What is Cost Driver?
A cost driver is a basic costing term. Let’s first look at its technical definition. A cost driver is that factor or variable which has a cause and effect relationship with the total cost. The cost driver is the’ cause,’ and the ‘total cost incurred’ is its effect. If we take an example of the fuel cost of running a car, the cost driver (cause) would be ‘No. of Kms Run’, and the total cost (effect) would be ‘total fuel cost.’ The relationship is clear, the higher the no. of km run, the higher the total cost of fuel.
In simple terms, the literal definition of cost driver could be ‘the driver of cost.’ I want to state a simile here. Like a driver drives the car, a cost driver drives the cost. Let me give a simple example to clarify the point at the outset. Let’s assume labor hired for finishing a product at $5 per hour. If he works for 8 hours a day, the total cost would be $40 ($5*8). In this example, labor hours, i.e., 8, is the cost driver which was multiplied to the rate of $5 to reach a total labor cost of $40.
Most importantly, a cost driver without a cost object is vague. A cost driver is always associated with something. In our example, labor hours are the cost driver of total labor cost. Or, no. of km run is the cost driver of total fuel cost.
What is Cost Driver Rate? Calculate with Formula
Cost driver rate is the rate at which the cost driver drives the cost. Let’s continue the same example and include some additional information. Now, for finding out the total cost incurred on finishing an activity in a day, we will use the following formula:
Cost Driver Rate = Total Cost of Finishing Activity in a Day / Cost Driver Units = 40 Total Cost / 8 Hours a day = $5.
Cost Drivers and Relevant Range
Fixed costs like the yearly rent of a factory can’t have a cost driver simply because the factory rent would not increase with an increase in production, especially in the short run like a year or 2. But, if we consider a long term of 10 years, we may find some co-relation with production. In the long run, we can assume the quantity of production as a cost driver for factory rent. Here, the concept of the relevant range comes into play. Fixed costs remain fixed until a range of activity, and then they shoot up to a different level. For example, this business may increase the area of the factory to 1.5 times, and rent increases from $100,000 to $150,000. There is a possibility that for some time, a part of the factory remains unutilized.
Activity Cost Driver and ABC Costing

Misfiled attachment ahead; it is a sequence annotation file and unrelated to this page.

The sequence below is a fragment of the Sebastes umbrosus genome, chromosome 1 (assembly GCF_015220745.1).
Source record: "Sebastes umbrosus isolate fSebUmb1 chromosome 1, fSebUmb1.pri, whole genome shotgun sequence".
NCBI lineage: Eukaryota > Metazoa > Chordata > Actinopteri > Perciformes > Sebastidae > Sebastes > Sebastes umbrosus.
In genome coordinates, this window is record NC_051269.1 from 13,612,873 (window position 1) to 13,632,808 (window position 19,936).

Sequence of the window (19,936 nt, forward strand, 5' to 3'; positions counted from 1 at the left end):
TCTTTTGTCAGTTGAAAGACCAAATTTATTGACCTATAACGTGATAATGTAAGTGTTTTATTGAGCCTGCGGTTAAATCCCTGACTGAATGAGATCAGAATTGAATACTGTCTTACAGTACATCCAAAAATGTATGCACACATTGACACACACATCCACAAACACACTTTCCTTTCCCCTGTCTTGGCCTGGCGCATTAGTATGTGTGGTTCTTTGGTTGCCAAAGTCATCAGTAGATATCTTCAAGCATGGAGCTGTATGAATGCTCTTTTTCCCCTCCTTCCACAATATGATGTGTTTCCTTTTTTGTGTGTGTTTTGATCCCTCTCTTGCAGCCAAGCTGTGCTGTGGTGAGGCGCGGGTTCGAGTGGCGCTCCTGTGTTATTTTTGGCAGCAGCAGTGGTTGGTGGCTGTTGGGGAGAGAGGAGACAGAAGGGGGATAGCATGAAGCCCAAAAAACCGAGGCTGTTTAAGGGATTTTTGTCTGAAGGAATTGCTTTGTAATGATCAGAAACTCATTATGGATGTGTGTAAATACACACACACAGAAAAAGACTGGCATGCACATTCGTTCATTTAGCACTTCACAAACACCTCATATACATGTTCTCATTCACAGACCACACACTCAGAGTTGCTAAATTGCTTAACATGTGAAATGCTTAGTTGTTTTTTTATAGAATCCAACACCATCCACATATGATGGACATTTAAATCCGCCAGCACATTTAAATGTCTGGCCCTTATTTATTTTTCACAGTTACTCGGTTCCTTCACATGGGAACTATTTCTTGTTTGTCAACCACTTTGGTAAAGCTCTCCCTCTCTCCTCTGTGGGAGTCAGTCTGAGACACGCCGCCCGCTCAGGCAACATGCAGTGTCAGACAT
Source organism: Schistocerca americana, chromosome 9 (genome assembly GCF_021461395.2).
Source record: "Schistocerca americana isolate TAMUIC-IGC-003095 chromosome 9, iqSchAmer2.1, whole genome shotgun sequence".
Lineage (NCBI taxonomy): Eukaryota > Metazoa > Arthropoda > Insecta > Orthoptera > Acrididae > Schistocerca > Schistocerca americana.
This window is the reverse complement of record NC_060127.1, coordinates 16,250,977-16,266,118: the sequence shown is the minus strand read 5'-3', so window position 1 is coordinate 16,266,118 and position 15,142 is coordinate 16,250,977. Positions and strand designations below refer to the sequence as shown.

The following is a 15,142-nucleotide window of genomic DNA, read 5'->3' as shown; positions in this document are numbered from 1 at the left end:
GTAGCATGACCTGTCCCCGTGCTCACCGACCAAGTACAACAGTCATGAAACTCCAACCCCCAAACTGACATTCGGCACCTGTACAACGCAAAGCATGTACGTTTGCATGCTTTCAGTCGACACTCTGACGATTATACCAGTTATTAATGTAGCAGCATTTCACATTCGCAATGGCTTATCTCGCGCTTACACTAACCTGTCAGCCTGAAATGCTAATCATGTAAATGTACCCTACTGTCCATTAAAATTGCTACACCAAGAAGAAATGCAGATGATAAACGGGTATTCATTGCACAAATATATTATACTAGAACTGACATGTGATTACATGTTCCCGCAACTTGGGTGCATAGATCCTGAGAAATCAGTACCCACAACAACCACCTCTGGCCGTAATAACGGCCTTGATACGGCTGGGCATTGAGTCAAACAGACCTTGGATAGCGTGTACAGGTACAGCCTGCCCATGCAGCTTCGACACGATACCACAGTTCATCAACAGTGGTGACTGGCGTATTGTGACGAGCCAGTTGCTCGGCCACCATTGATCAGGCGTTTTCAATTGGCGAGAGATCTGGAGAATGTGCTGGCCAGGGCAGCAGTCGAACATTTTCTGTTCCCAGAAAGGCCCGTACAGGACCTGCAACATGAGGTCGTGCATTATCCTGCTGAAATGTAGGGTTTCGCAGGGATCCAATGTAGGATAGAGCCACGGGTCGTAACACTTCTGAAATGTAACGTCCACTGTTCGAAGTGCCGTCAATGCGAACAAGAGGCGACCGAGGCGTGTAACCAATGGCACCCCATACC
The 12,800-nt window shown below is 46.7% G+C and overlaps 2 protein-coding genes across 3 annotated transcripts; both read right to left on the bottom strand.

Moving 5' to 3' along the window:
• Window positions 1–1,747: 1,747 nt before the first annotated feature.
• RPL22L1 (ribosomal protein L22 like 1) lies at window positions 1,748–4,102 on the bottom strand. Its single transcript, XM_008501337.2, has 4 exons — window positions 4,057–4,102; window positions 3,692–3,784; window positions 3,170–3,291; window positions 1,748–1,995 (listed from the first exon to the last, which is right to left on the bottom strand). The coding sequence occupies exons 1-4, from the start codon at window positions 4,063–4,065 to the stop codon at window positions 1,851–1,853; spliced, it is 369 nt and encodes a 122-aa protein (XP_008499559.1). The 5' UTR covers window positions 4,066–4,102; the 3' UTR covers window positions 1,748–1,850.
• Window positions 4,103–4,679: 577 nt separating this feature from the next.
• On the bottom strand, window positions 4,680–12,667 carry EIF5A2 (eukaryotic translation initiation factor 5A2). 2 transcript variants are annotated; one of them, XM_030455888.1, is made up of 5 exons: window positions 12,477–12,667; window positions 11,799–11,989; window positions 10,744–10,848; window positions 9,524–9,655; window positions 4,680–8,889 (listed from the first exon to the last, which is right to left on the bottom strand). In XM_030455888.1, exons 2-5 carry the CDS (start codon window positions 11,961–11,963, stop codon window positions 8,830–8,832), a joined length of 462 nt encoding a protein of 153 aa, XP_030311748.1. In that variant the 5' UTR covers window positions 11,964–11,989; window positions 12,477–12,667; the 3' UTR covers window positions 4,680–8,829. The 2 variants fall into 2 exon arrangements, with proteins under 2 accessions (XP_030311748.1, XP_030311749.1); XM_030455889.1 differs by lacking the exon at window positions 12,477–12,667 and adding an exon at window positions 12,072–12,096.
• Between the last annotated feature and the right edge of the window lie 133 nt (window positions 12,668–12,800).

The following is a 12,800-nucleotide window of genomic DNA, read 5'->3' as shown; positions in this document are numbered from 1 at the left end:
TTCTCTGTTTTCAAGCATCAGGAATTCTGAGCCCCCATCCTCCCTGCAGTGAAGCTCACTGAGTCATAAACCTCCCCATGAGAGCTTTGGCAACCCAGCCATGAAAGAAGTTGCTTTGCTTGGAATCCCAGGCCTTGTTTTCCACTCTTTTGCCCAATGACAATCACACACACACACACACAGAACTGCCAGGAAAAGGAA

Cost driver has great relevance in Activity Based Costing. ABC Costing is a method of costing, which is famous for more scientifically absorbing the overheads / indirect costs. For this, the whole process of manufacturing is divided into activities. Cost accumulates into these activity cost pools. Each activity cost pool is then assigned an Activity Cost Driver. With the help of these drivers, the cost is allocated to products. Cost driver analysis is the key to utilizing the concept of ABC Costing to its full potential. Correct activity cost driver determination is vital for effective product costing. There are a lot of management decisions that rely on product costing.
Examples of Types of Cost Drivers
There cannot be an exhaustive list of cost drivers and activities. Some of the common examples of cost drivers are as follows:
|Department / Cost Centre / Cost Pool / Activity||Cost Drivers|
|Purchase department or Purchasing Activity||No. of Purchase Orders created.|
|Set Up Cost for Machine||No. of Machine Set-Ups|
|Repairs and Maintenance of Machines||No. of Machine Hours Run|
|Quality Check Department or Cost||No. of Tests conducted|
Cost Driver Analysis
Cost driver analysis means analyzing the various possible cost drivers for a particular type of cost or activity etc. and explaining their cause and effect relationship between the activity and cost driver. It is advisable to use the most correlated cost driver for making any decisions relating to apportionment of cost, reduction of costs, etc. But, one should note that correlation is just a way to prove the relationship. Ultimately, the cause and effect relationship is a must. Just for example, usually, material cost and labor cost will correlate. This does not mean labor costs can be a cost driver for material costs.
Advantages of Cost Drivers
A properly defined cost driver can be of great use for managers. The precondition is the establishment of the cause and effect relationship between cost drivers and their respective activity or cost center. Suppose a manager knows with reasonable accuracy that what is driving its costs; he may focus on reducing the quantity of that cost driver. In our previous example, the manager can work on techniques to improve labor efficiency. That would enable him a direct saving in the total cost of labor.
Suppose driver for labor cost is wrongly defined as material cost. To reduce the high cost of labor, the manager would focus on reducing the material cost where there is no cause and effect relationship. Even after successfully reducing material costs, he would find no impact on labor costs. On the other hand, if the labor cost driver is ‘product design’, which seems logical. Complex product design may require higher manual labor while a simple design, a machine can also operate. As a result, the efforts to simplify the design would show him a reduction in labor costs.
Value Driver and Cost Drivers
Many people confuse between the two terms that look similar – Value Driver and Cost Driver. A value driver is entirely a different concept and has no direct connection between the two. Value drivers are those additions to a product that increases the product’s value for its customers. Additions could be anything from an additional part to an additional feature or a free service.
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